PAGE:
Restorative justice helps teachers solve classroom problems

Puzzle pieces with words conflict resolution

Concerned about how traditional discipline could affect their students, administrators at Eugene’s Riverfront School and Career Center began looking for alternatives to tools like suspension and expulsion, which they worried could do more harm than good.

So they Riverfront turned to the UO’s John Inglish, director of the conflict and dispute resolution program in the School of Law, to help them consider different strategies to manage poor student behavior.

“We wanted to find a way to keep students in classrooms,” said Cheryl Zwillinger, a UO alum and program director for Riverfront School, a program of Looking Glass Community Services. Riverfront School is an alternative high school that offers education for at-risk and out-of-school youth.

Inglish specializes in restorative justice, a form of conflict resolution that has become increasingly prevalent in the criminal justice system, especially in juvenile justice, where it has helped lower recidivism rates. A growing number of school systems are also using restorative justice to find alternatives to suspension and expulsion and to address the school-to-prison pipeline.

Restorative justice aims to repair harm by fostering conversations between peers in which they talk through incidents and consider how to create a safer and more positive environment. This process brings victims, perpetrators, peers and educators together to have a constructive dialogue about what went wrong and what can be done to avoid similar problems in the future.

“Instead of asking what rule was broken, who broke it and what do they deserve for punishment, restorative justice asks what happened, who was impacted and what needs to be done to make it right,” Inglish explained. “Youth respond best when you do things with them, rather than to them or for them.”

By using incidents as teaching moments and promoting open dialogue, restorative justice seeks to increase accountability, help students grow from their bad decisions and strengthen the school community.

“Restorative justice condemns the deed but not the doer. It holds them accountable but ultimately seeks to repair harm,” Inglish said.

Inglish recruited graduate students Deanna Goodrich and Jessi Benveniste to help design and implement a restorative justice system at Riverfront School that could help the school work toward its goal of keeping more students in school. Goodrich and Benveniste are both interested in how they can help schools realize the benefits of using more effective forms of conflict resolution instead of the traditional punishment system.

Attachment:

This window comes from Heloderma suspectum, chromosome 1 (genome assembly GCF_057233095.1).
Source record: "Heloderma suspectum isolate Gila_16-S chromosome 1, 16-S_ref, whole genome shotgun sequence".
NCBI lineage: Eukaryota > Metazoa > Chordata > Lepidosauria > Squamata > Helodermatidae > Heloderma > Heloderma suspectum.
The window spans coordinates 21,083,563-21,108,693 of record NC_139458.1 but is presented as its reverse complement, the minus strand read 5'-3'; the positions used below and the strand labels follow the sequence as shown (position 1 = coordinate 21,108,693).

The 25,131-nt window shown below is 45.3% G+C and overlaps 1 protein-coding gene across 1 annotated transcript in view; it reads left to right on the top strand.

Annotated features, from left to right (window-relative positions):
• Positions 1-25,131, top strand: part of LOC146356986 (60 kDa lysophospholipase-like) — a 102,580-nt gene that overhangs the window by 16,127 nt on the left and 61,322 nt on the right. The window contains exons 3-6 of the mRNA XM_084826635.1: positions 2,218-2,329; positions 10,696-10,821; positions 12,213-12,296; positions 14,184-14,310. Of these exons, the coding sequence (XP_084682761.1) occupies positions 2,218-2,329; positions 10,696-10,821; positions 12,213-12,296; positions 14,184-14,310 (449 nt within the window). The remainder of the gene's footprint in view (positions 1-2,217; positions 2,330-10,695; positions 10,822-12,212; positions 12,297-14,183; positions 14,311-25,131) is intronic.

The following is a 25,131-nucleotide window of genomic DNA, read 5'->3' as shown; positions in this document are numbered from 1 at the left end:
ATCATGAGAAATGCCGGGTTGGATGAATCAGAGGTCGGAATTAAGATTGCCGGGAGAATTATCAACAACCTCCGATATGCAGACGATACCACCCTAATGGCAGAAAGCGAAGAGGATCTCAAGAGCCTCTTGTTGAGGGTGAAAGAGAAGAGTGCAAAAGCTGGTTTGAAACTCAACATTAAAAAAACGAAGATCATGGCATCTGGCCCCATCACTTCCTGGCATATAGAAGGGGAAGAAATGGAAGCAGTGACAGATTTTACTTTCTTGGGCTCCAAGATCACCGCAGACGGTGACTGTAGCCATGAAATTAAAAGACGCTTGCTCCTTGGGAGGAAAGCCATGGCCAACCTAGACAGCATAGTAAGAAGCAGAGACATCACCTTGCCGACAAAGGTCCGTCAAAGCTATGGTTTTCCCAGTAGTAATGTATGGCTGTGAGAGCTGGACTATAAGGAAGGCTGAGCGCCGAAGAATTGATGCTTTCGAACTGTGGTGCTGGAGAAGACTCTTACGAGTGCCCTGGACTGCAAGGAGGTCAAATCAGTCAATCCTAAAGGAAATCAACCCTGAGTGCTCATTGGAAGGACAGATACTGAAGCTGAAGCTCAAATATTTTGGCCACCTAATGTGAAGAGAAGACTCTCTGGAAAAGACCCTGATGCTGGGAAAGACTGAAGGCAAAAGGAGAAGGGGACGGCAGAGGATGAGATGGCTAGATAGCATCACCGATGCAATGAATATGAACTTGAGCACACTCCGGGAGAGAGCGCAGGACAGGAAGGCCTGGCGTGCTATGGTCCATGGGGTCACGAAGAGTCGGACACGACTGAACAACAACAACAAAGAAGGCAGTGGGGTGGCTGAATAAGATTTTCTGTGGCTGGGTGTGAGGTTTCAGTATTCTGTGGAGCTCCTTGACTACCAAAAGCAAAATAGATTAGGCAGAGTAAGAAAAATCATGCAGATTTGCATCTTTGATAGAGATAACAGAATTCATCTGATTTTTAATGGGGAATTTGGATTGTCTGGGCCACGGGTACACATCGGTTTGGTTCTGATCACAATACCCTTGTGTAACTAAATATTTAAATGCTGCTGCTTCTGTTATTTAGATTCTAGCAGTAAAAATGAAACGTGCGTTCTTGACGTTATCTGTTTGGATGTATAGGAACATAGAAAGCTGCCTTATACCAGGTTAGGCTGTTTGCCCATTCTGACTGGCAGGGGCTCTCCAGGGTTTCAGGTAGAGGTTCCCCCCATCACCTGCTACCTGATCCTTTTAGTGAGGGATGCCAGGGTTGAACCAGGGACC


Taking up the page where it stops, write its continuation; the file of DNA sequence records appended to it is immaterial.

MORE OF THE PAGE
“If someone vandalizes a chair, suspending them for three days is not going to be as effective as addressing what went wrong and then having them fix the chair or do similar service around the school to repair the damage,” Goodrich said.

Goodrich and Benveniste started spending several hours a week at Riverfront School training staff in how to facilitate restorative justice and conversations between peers, a process referred to as “circles.”

One of the UO team’s first steps at Riverfront was to use these circles to ask students what kind of social environment they wanted to create at school.

“It gives them ownership and accountability. They are the ones creating the rules,” Goodrich said. “Then when an incident occurs, they can revisit these conversations to consider how their actions were a departure from the environment they decided they wanted to build together.”

Goodrich and Benveniste were recently recognized with the school’s annual community service award for their commitment. They will continue working with school officials through the next academic year and are creating materials and a curriculum to help train educators and parents in the principles and philosophies of restorative justice. 

The team believes that adding a restorative justice philosophy and skill set will strengthen and complement the existing positive behavior management framework that is already being utilized at Riverfront. They hope these skills will benefit students beyond the classroom walls.

“Schools are not just a place for math, science and English; they are also a place to learn how to be an adult and navigate difficult situations,” Benveniste said. “Restorative justice provides students with an opportunity to develop valuable conflict resolution and communication skills.”

Inglish agrees that the principles of restorative justice should be an integral part of education. He believes schools and youth would benefit from embedding social literacy into the curriculum alongside standard subjects like reading and math.

“Restorative justice is grounded in the philosophy that building relationships in a school community will ultimately result in better outcomes – both academically and socially,” he said. “The bottom line is, we want kids in seats in schools receiving instruction and learning.”

The trio has cautioned school officials to be patient and temper any expectations of immediate success. It takes time for students and educators to adjust and start shifting their behavior, but administrators at Riverfront School are optimistic about a future with restorative justice as a primary means of conflict resolution.

“Everyone at Riverfront School is really excited about using restorative justice to keep kids in school and keep kids in classrooms,” Zwillinger said.

“When a student walks through the door, we want to help them be successful, which includes behavioral issues. Restorative justice helps students better understand how they cause harm and enables them to develop compassion for their peers.”

By Emily Halnon, University Communications